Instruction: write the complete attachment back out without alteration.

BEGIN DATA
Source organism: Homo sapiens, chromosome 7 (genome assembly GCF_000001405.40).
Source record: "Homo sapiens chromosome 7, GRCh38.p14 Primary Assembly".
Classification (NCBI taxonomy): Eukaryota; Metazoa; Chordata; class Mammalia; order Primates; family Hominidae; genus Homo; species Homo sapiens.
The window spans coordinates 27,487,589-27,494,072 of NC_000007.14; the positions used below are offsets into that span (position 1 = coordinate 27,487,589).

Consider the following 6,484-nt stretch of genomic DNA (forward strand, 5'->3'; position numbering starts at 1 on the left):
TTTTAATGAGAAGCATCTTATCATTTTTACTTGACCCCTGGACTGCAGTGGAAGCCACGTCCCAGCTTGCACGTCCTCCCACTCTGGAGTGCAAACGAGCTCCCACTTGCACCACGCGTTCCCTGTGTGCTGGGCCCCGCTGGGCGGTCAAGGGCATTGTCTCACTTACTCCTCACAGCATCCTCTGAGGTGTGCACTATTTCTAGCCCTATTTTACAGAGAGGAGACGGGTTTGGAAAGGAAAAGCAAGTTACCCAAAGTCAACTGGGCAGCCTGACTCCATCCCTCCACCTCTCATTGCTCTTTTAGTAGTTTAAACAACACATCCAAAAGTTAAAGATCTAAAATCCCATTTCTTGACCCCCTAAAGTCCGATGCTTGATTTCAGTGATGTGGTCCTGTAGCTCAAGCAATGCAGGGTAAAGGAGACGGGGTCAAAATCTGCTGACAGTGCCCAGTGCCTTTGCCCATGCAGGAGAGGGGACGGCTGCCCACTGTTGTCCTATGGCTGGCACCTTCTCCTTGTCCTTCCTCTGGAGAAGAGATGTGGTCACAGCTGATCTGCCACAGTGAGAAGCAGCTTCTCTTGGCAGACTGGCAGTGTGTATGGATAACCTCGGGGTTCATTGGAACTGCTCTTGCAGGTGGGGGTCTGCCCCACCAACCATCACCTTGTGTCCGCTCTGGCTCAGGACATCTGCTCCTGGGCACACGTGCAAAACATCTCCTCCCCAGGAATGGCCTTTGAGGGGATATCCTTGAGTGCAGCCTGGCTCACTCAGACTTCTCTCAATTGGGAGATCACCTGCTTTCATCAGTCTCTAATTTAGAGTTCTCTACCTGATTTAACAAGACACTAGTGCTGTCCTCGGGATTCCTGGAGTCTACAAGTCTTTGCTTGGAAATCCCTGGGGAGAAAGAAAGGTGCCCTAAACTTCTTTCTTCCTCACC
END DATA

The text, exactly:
Source organism: Homo sapiens, chromosome 7 (genome assembly GCF_000001405.40).
Source record: "Homo sapiens chromosome 7, GRCh38.p14 Primary Assembly".
Classification (NCBI taxonomy): Eukaryota; Metazoa; Chordata; class Mammalia; order Primates; family Hominidae; genus Homo; species Homo sapiens.
The window spans coordinates 27,487,589-27,494,072 of NC_000007.14; the positions used below are offsets into that span (position 1 = coordinate 27,487,589).

Consider the following 6,484-nt stretch of genomic DNA (forward strand, 5'->3'; position numbering starts at 1 on the left):
TTTTAATGAGAAGCATCTTATCATTTTTACTTGACCCCTGGACTGCAGTGGAAGCCACGTCCCAGCTTGCACGTCCTCCCACTCTGGAGTGCAAACGAGCTCCCACTTGCACCACGCGTTCCCTGTGTGCTGGGCCCCGCTGGGCGGTCAAGGGCATTGTCTCACTTACTCCTCACAGCATCCTCTGAGGTGTGCACTATTTCTAGCCCTATTTTACAGAGAGGAGACGGGTTTGGAAAGGAAAAGCAAGTTACCCAAAGTCAACTGGGCAGCCTGACTCCATCCCTCCACCTCTCATTGCTCTTTTAGTAGTTTAAACAACACATCCAAAAGTTAAAGATCTAAAATCCCATTTCTTGACCCCCTAAAGTCCGATGCTTGATTTCAGTGATGTGGTCCTGTAGCTCAAGCAATGCAGGGTAAAGGAGACGGGGTCAAAATCTGCTGACAGTGCCCAGTGCCTTTGCCCATGCAGGAGAGGGGACGGCTGCCCACTGTTGTCCTATGGCTGGCACCTTCTCCTTGTCCTTCCTCTGGAGAAGAGATGTGGTCACAGCTGATCTGCCACAGTGAGAAGCAGCTTCTCTTGGCAGACTGGCAGTGTGTATGGATAACCTCGGGGTTCATTGGAACTGCTCTTGCAGGTGGGGGTCTGCCCCACCAACCATCACCTTGTGTCCGCTCTGGCTCAGGACATCTGCTCCTGGGCACACGTGCAAAACATCTCCTCCCCAGGAATGGCCTTTGAGGGGATATCCTTGAGTGCAGCCTGGCTCACTCAGACTTCTCTCAATTGGGAGATCACCTGCTTTCATCAGTCTCTAATTTAGAGTTCTCTACCTGATTTAACAAGACACTAGTGCTGTCCTCGGGATTCCTGGAGTCTACAAGTCTTTGCTTGGAAATCCCTGGGGAGAAAGAAAGGTGCCCTAAACTTCTTTCTTCCTCACC